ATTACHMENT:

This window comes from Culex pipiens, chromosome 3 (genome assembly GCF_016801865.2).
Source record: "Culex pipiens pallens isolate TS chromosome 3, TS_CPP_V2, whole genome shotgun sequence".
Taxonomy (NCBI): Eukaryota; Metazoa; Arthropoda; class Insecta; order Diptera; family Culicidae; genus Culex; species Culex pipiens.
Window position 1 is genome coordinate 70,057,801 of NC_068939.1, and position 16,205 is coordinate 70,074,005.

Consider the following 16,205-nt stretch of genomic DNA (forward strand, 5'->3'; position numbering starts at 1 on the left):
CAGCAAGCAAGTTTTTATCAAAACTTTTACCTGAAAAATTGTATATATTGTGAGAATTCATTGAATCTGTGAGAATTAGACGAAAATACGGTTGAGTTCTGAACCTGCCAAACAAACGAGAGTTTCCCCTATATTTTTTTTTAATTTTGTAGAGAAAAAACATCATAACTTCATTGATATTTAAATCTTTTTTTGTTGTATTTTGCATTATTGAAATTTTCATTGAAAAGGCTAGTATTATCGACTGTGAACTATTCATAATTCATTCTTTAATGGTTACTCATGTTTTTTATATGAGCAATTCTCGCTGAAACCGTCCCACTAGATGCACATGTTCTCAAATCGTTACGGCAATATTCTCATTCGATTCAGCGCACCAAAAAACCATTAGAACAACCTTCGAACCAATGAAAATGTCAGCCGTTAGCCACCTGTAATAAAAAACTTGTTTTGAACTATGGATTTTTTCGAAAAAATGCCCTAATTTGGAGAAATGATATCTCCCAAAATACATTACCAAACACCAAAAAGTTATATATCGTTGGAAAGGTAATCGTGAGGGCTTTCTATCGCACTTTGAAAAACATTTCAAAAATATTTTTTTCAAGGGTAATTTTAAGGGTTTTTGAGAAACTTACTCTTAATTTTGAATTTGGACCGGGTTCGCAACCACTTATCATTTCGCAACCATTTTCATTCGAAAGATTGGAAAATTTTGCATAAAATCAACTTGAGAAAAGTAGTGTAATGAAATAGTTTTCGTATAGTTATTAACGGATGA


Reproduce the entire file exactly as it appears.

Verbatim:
This window comes from Culex pipiens, chromosome 3 (genome assembly GCF_016801865.2).
Source record: "Culex pipiens pallens isolate TS chromosome 3, TS_CPP_V2, whole genome shotgun sequence".
Taxonomy (NCBI): Eukaryota; Metazoa; Arthropoda; class Insecta; order Diptera; family Culicidae; genus Culex; species Culex pipiens.
Window position 1 is genome coordinate 70,057,801 of NC_068939.1, and position 16,205 is coordinate 70,074,005.

Consider the following 16,205-nt stretch of genomic DNA (forward strand, 5'->3'; position numbering starts at 1 on the left):
CAGCAAGCAAGTTTTTATCAAAACTTTTACCTGAAAAATTGTATATATTGTGAGAATTCATTGAATCTGTGAGAATTAGACGAAAATACGGTTGAGTTCTGAACCTGCCAAACAAACGAGAGTTTCCCCTATATTTTTTTTTAATTTTGTAGAGAAAAAACATCATAACTTCATTGATATTTAAATCTTTTTTTGTTGTATTTTGCATTATTGAAATTTTCATTGAAAAGGCTAGTATTATCGACTGTGAACTATTCATAATTCATTCTTTAATGGTTACTCATGTTTTTTATATGAGCAATTCTCGCTGAAACCGTCCCACTAGATGCACATGTTCTCAAATCGTTACGGCAATATTCTCATTCGATTCAGCGCACCAAAAAACCATTAGAACAACCTTCGAACCAATGAAAATGTCAGCCGTTAGCCACCTGTAATAAAAAACTTGTTTTGAACTATGGATTTTTTCGAAAAAATGCCCTAATTTGGAGAAATGATATCTCCCAAAATACATTACCAAACACCAAAAAGTTATATATCGTTGGAAAGGTAATCGTGAGGGCTTTCTATCGCACTTTGAAAAACATTTCAAAAATATTTTTTTCAAGGGTAATTTTAAGGGTTTTTGAGAAACTTACTCTTAATTTTGAATTTGGACCGGGTTCGCAACCACTTATCATTTCGCAACCATTTTCATTCGAAAGATTGGAAAATTTTGCATAAAATCAACTTGAGAAAAGTAGTGTAATGAAATAGTTTTCGTATAGTTATTAACGGATGA